Oil prices were mixed on Friday as Brent crude dipped on rising global tensions and increased Saudi production and US crude rose on short-covering.  BP photo.

Oil prices on track for weekly loss

Oil prices were mixed in trading on Friday as short-covering pushed up US crude futures, but US and China trade tensions along with rising Saudi production cut Brent’s value.

By 2:26 p.m., EDT, US West Texas Intermediate futures rose 50 cents to $73.44/barrel and Brent crude fell 37 cents to $77.02/barrel. The Canadian Crude Index slipped 16 cents to $46.07.

According to Reuters, for the week, WTI is on track for a drop of 0.4 per cent while Brent fell about 3 per cent.

“We have a little bit of a rally that’s materialized” for WTI, Bob Yawger of director of energy futures at Mizuho told Reuters.

The rally appears to be a “short covering situation – we were down almost 2 per cent yesterday,” said Yawger.

Jim Ritterbusch, president of Ritterbusch and Associates said in a note that Brent was “still having difficulty gaining independent bullish traction”.

“Increased Saudi crude availability that is being enhanced by reduced OSPs (official selling prices) into Europe and other regions is providing a strong counter against curtailed Libyan export activities,” Ritterbusch wrote.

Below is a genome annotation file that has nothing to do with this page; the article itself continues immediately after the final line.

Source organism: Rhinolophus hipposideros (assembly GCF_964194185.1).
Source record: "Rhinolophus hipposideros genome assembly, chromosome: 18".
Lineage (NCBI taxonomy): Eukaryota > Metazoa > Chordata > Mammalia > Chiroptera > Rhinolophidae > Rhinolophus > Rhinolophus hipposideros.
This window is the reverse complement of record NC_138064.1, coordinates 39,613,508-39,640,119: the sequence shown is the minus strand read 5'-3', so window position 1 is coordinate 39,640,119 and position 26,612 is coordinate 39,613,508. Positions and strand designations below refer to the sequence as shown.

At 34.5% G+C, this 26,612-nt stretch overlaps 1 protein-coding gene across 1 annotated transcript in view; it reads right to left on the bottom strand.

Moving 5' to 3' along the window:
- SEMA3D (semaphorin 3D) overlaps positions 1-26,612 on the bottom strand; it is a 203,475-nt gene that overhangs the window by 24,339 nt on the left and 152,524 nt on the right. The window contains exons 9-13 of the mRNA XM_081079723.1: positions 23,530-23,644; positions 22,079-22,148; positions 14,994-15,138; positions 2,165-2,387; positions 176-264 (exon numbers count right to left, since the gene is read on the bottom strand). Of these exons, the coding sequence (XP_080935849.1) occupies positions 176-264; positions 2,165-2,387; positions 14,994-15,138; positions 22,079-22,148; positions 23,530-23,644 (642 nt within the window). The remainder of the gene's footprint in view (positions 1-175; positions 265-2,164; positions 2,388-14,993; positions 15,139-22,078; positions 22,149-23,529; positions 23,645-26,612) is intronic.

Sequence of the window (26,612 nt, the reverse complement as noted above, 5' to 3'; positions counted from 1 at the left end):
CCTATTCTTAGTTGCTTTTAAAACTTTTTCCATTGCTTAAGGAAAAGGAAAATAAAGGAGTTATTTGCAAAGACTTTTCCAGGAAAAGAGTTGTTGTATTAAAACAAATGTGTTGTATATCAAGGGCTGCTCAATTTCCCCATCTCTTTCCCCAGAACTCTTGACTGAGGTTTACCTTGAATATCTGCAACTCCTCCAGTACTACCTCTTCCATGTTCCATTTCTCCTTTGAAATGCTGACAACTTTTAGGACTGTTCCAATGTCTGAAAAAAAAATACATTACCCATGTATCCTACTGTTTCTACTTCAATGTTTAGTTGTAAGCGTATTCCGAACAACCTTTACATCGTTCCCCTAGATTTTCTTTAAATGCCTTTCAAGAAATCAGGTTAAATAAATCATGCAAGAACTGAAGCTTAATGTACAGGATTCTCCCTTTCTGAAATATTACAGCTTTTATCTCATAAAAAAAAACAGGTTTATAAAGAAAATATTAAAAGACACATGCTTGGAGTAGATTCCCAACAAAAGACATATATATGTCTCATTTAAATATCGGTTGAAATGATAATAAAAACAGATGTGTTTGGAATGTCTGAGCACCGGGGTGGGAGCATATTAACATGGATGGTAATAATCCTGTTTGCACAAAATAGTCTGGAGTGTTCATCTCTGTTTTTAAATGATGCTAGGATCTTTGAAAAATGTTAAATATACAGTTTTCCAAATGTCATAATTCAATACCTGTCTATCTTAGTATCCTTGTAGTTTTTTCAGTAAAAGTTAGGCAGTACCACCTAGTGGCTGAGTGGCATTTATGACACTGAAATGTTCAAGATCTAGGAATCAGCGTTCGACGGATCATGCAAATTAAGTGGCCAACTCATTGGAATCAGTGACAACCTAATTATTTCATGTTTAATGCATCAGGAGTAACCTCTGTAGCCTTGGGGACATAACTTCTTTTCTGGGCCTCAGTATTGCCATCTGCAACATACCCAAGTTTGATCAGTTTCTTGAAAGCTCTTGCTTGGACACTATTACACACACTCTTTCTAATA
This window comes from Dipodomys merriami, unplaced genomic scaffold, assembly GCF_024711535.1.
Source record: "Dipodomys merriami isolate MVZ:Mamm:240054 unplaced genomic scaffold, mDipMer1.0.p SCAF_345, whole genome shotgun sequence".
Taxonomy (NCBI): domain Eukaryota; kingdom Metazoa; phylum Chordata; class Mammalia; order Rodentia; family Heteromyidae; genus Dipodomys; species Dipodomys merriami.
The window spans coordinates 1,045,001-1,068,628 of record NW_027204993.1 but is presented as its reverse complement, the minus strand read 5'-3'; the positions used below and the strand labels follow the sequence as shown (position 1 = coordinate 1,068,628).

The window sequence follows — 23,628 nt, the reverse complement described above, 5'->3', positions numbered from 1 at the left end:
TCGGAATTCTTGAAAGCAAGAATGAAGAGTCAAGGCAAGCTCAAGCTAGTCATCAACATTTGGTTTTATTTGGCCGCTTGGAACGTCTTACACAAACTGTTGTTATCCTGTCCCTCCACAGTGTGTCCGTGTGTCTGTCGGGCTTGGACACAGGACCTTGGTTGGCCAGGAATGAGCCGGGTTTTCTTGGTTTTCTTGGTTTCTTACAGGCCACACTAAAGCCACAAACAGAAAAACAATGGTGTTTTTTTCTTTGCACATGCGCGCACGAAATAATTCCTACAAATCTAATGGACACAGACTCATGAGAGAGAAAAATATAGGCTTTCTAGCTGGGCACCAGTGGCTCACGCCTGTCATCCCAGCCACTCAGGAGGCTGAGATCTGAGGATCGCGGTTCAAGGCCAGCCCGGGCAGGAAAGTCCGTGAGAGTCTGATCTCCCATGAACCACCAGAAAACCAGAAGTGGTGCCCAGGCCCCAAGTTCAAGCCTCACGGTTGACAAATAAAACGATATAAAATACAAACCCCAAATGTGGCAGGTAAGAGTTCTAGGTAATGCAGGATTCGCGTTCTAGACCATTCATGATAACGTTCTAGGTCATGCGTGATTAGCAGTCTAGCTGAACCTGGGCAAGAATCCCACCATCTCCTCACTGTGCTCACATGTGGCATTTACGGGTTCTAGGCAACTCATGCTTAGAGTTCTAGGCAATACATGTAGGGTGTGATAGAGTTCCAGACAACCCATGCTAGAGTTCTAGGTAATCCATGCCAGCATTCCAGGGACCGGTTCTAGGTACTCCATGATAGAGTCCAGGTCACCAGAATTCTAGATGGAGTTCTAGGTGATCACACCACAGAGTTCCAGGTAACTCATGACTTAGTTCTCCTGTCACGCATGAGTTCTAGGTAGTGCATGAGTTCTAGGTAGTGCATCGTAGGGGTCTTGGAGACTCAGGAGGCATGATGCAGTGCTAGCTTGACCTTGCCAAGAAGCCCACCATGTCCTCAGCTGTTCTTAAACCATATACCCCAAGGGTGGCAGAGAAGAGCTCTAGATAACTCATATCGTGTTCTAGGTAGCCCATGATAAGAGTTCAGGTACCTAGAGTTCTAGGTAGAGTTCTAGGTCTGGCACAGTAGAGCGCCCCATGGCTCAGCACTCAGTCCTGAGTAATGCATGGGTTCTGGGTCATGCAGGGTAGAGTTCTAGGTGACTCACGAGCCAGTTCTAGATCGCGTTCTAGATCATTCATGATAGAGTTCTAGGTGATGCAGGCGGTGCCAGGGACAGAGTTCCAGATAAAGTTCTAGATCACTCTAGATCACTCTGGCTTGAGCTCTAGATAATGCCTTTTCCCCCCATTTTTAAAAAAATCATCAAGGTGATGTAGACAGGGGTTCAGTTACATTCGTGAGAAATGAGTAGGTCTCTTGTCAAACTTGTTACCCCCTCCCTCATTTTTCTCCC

The Saudis dropped the price of their August barrels and the kingdom told OPEC that it boosted its production by almost 500,000 barrels per day last month.

Production shortages in Venezuela, Angola and Libya have increased OPEC’s supply cut reductions, even though Saudi Arabia recently agreed to increase its output.

“The more that Saudi Arabia adds to the market, the less of a supply cushion we have – that’s a bullish twist to a bearish development,” said Yawger.

As well, uncertainty in global trade flows due to the escalating trade dispute between the US and China is also having an effect on oil prices.

On Friday, the Trump administration put tariffs on $34 billion in Chinese goods.  Beijing has since vowed to respond in kind and has indicated it could put a 25 per cent tariff on US crude.

Should that happen, “Chinese demand would then shift to other suppliers. Because the oil market is already in tight supply due to the numerous outages, this would drive international prices (Brent) further up,” Commerzbank said in a note.

And the Trump administration’s decision to re-impose sanctions against Iranian oil will further tighten global supplies. In May, Iran produced 4.455 million b/d.  The Middle Eastern country is OPEC’s second largest producer.

South Korea says it will go along with Trump’s demand to stop buying oil from Iran.  Seoul has opted to not lift any Iranian crude and condensate this month for the first time since August 2012, according to Reuters’ sources.

Baker Hughes released its weekly oil rig count.  Data from the company showed the US oil rig count rose by five to 863, up 100 over this time last year.  In Canada, the number of oil rigs is up by nine to 126, up by seven compared to last year.